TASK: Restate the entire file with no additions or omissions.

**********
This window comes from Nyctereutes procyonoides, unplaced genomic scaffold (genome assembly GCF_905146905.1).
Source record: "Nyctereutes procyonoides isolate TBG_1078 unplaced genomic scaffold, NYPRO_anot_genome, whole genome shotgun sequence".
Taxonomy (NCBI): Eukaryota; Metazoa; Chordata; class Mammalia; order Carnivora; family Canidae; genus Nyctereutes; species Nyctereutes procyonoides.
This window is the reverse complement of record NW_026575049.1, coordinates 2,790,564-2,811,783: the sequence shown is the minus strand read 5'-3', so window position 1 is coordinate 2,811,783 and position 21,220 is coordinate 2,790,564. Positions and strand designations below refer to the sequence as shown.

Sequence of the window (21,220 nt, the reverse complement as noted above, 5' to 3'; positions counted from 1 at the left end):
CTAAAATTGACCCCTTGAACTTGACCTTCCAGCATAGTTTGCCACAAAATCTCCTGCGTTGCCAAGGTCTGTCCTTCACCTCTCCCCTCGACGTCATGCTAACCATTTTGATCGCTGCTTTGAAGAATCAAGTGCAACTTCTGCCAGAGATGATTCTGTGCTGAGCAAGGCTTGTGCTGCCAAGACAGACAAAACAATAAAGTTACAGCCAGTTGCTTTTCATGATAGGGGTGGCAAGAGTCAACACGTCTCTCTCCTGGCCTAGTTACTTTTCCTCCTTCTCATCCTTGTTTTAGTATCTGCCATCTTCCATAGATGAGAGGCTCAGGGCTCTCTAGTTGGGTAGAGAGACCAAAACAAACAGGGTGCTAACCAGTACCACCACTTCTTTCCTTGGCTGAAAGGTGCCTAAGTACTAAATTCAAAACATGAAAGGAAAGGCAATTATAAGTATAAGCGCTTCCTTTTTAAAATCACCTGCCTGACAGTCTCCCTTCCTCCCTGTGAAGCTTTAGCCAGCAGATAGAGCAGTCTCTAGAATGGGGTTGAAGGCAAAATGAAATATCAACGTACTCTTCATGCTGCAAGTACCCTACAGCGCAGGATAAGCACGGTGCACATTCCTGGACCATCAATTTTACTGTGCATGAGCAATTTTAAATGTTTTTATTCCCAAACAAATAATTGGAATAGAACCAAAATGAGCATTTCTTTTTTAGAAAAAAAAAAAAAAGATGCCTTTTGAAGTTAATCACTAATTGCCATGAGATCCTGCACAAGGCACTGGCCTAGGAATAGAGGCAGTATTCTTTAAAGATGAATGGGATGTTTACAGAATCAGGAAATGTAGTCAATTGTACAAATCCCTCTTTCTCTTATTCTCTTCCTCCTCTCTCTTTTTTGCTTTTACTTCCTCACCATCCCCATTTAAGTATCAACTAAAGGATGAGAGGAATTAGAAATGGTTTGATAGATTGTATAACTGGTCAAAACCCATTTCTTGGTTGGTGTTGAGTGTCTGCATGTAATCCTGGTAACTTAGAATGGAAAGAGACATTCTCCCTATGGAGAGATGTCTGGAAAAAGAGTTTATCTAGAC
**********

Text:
This window comes from Nyctereutes procyonoides, unplaced genomic scaffold (genome assembly GCF_905146905.1).
Source record: "Nyctereutes procyonoides isolate TBG_1078 unplaced genomic scaffold, NYPRO_anot_genome, whole genome shotgun sequence".
Taxonomy (NCBI): Eukaryota; Metazoa; Chordata; class Mammalia; order Carnivora; family Canidae; genus Nyctereutes; species Nyctereutes procyonoides.
This window is the reverse complement of record NW_026575049.1, coordinates 2,790,564-2,811,783: the sequence shown is the minus strand read 5'-3', so window position 1 is coordinate 2,811,783 and position 21,220 is coordinate 2,790,564. Positions and strand designations below refer to the sequence as shown.

Sequence of the window (21,220 nt, the reverse complement as noted above, 5' to 3'; positions counted from 1 at the left end):
CTAAAATTGACCCCTTGAACTTGACCTTCCAGCATAGTTTGCCACAAAATCTCCTGCGTTGCCAAGGTCTGTCCTTCACCTCTCCCCTCGACGTCATGCTAACCATTTTGATCGCTGCTTTGAAGAATCAAGTGCAACTTCTGCCAGAGATGATTCTGTGCTGAGCAAGGCTTGTGCTGCCAAGACAGACAAAACAATAAAGTTACAGCCAGTTGCTTTTCATGATAGGGGTGGCAAGAGTCAACACGTCTCTCTCCTGGCCTAGTTACTTTTCCTCCTTCTCATCCTTGTTTTAGTATCTGCCATCTTCCATAGATGAGAGGCTCAGGGCTCTCTAGTTGGGTAGAGAGACCAAAACAAACAGGGTGCTAACCAGTACCACCACTTCTTTCCTTGGCTGAAAGGTGCCTAAGTACTAAATTCAAAACATGAAAGGAAAGGCAATTATAAGTATAAGCGCTTCCTTTTTAAAATCACCTGCCTGACAGTCTCCCTTCCTCCCTGTGAAGCTTTAGCCAGCAGATAGAGCAGTCTCTAGAATGGGGTTGAAGGCAAAATGAAATATCAACGTACTCTTCATGCTGCAAGTACCCTACAGCGCAGGATAAGCACGGTGCACATTCCTGGACCATCAATTTTACTGTGCATGAGCAATTTTAAATGTTTTTATTCCCAAACAAATAATTGGAATAGAACCAAAATGAGCATTTCTTTTTTAGAAAAAAAAAAAAAAGATGCCTTTTGAAGTTAATCACTAATTGCCATGAGATCCTGCACAAGGCACTGGCCTAGGAATAGAGGCAGTATTCTTTAAAGATGAATGGGATGTTTACAGAATCAGGAAATGTAGTCAATTGTACAAATCCCTCTTTCTCTTATTCTCTTCCTCCTCTCTCTTTTTTGCTTTTACTTCCTCACCATCCCCATTTAAGTATCAACTAAAGGATGAGAGGAATTAGAAATGGTTTGATAGATTGTATAACTGGTCAAAACCCATTTCTTGGTTGGTGTTGAGTGTCTGCATGTAATCCTGGTAACTTAGAATGGAAAGAGACATTCTCCCTATGGAGAGATGTCTGGAAAAAGAGTTTATCTAGAC